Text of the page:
Start with the proper outline

I am telling all my students what every writer understands intuitively: writing should always start with a plan. Writing a thesis is a project. Writing a book is a project. Every project needs a plan, in this case an outline that contains synopsis details of all chapters, sections, and sub-sections.

Regardless complexity of the topic, the structure of thesis is usually quite simple. Like any other academic text it should contain: introduction, several body paragraphs, and conclusion. Body paragraphs (typically chapters) discuss separate topics, provide supporting details, introduce examples, and end with conclusions. It is very important to think about the contents before even typing the first letter.

Having to write an outline forces student to think about his thesis as a whole. Down the path, this will make writing much easier because the goal will be clear. I found that thanks to completion of this simple task, students stopped asking what else they should write about. On the contrary, their approach is now more proactive. They often inquire if it is a good idea to add more content because they feel it will improve their work.

If the thesis involves making designs and calculations (all my advised theses do), I ask students to focus on the introduction and literature review first. For STEM students, writing is challenging, require grit and determination. Usually, they are not accustomed to looking for and reading of sources, taking and reviewing notes.

Meet often and regularly

Being a thesis advisor means having to meet with the student to discuss contents of his work. After few years, I came to conclusion that it is necessary to meet often. Single session doesn’t have to be long – my own standard is 30 minutes. But it needs to happen every two weeks. More often if necessary. It is not only about the progress. Usually, all a student needs is a little push and a dose of motivation. Encouragement is more important than any substantive help.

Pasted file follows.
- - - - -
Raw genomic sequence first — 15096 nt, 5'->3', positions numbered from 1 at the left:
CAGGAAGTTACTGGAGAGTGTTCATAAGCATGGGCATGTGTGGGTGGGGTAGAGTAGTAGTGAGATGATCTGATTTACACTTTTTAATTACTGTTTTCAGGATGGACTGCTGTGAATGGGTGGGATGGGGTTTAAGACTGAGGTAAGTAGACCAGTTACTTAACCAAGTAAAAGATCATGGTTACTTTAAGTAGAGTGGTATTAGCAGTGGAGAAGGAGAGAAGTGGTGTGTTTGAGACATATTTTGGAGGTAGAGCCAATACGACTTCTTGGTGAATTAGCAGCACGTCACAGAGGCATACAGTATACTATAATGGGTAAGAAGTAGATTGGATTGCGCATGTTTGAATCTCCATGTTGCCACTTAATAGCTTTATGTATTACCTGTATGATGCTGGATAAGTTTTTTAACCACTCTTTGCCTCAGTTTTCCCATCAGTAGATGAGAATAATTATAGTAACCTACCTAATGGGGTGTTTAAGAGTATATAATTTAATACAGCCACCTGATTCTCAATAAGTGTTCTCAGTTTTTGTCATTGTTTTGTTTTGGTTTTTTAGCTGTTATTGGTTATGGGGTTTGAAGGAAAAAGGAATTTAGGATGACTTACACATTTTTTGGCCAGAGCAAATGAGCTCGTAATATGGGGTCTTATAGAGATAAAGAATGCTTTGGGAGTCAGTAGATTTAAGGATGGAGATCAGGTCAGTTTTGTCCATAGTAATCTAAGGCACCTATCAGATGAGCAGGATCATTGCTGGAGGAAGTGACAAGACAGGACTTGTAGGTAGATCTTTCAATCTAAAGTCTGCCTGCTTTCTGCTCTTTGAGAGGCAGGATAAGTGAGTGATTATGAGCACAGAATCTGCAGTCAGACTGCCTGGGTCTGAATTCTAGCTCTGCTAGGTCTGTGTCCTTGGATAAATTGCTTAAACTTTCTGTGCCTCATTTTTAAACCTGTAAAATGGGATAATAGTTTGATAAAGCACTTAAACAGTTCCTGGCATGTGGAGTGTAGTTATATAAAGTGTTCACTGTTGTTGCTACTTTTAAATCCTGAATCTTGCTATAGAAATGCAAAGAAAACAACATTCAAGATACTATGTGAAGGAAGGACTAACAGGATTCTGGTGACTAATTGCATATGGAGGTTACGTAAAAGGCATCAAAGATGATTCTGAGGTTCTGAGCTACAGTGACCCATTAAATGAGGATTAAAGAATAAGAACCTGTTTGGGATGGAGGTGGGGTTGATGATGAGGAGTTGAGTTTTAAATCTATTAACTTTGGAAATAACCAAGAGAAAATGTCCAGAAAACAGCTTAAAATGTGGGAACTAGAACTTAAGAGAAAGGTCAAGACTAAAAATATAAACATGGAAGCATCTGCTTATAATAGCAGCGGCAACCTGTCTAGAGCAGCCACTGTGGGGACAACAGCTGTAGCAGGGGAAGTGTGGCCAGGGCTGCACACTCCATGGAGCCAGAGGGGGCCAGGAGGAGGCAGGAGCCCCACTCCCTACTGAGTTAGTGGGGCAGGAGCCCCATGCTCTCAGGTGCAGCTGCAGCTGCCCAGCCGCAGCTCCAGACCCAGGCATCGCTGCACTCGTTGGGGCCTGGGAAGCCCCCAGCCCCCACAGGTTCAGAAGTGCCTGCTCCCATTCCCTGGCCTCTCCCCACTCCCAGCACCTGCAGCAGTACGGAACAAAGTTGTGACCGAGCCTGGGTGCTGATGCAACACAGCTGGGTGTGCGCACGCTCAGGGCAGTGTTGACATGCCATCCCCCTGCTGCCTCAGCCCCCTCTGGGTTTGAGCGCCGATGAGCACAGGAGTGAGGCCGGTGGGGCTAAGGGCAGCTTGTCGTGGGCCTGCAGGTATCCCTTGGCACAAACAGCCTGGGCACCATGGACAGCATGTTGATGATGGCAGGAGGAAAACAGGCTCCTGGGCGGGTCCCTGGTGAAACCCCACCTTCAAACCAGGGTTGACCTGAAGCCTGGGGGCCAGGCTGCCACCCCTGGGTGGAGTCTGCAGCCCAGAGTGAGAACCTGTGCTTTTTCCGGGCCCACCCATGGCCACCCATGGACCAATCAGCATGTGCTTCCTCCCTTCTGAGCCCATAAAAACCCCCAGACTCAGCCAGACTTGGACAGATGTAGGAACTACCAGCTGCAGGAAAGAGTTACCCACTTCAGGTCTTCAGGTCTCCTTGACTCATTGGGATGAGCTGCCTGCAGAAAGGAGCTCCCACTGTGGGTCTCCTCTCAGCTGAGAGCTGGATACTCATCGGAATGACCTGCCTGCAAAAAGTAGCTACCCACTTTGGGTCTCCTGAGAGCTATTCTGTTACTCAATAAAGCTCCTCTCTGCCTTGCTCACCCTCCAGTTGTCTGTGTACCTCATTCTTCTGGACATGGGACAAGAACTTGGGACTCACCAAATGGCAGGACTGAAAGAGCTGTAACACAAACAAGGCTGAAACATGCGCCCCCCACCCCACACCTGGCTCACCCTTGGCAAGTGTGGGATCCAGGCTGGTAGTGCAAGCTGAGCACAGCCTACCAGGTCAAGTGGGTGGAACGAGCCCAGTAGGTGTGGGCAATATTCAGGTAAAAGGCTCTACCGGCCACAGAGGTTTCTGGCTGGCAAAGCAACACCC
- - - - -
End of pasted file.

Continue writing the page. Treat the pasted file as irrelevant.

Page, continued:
One thing that I try to convey during those meetings is that writing a thesis takes time. The text will have to be rewritten. Its quality is a function of how many times that revision happened. Hemingway famously said that “The first draft of anything is s**t!”. Who am I to disagree with the master, but in case of thesis this is especially true. This is just something we all need to accept. Sooner, the better.

At the end of every meeting we set the date and the time for the next one. The appointment is an effect of negotiations with a student. I usually propose a date (plus minus few days). She agrees (or not) and declares how much progress she expects to make. It works.

Few years ago, I started to send calendar invitations. Many students rely on modern organizational tools. It is very convenient for them, as well as for me.

The above described process is very simple, but it works. I hope that you find some inspiration in my methods and they will improve your own writing/advising experience.

Photo by Sergey Zolkin on Unsplash.

Effective memorization

Effective memorization

Planned repetition and interaction with the material is the key to memorization. Human memory is unreliable. If not maintained, large amount of information stored in our brains will become unavailable. It will not disappear completely, but recollection will become difficult. Fortunately, understanding the process of forgetting allows to slow progressing deterioration of memories.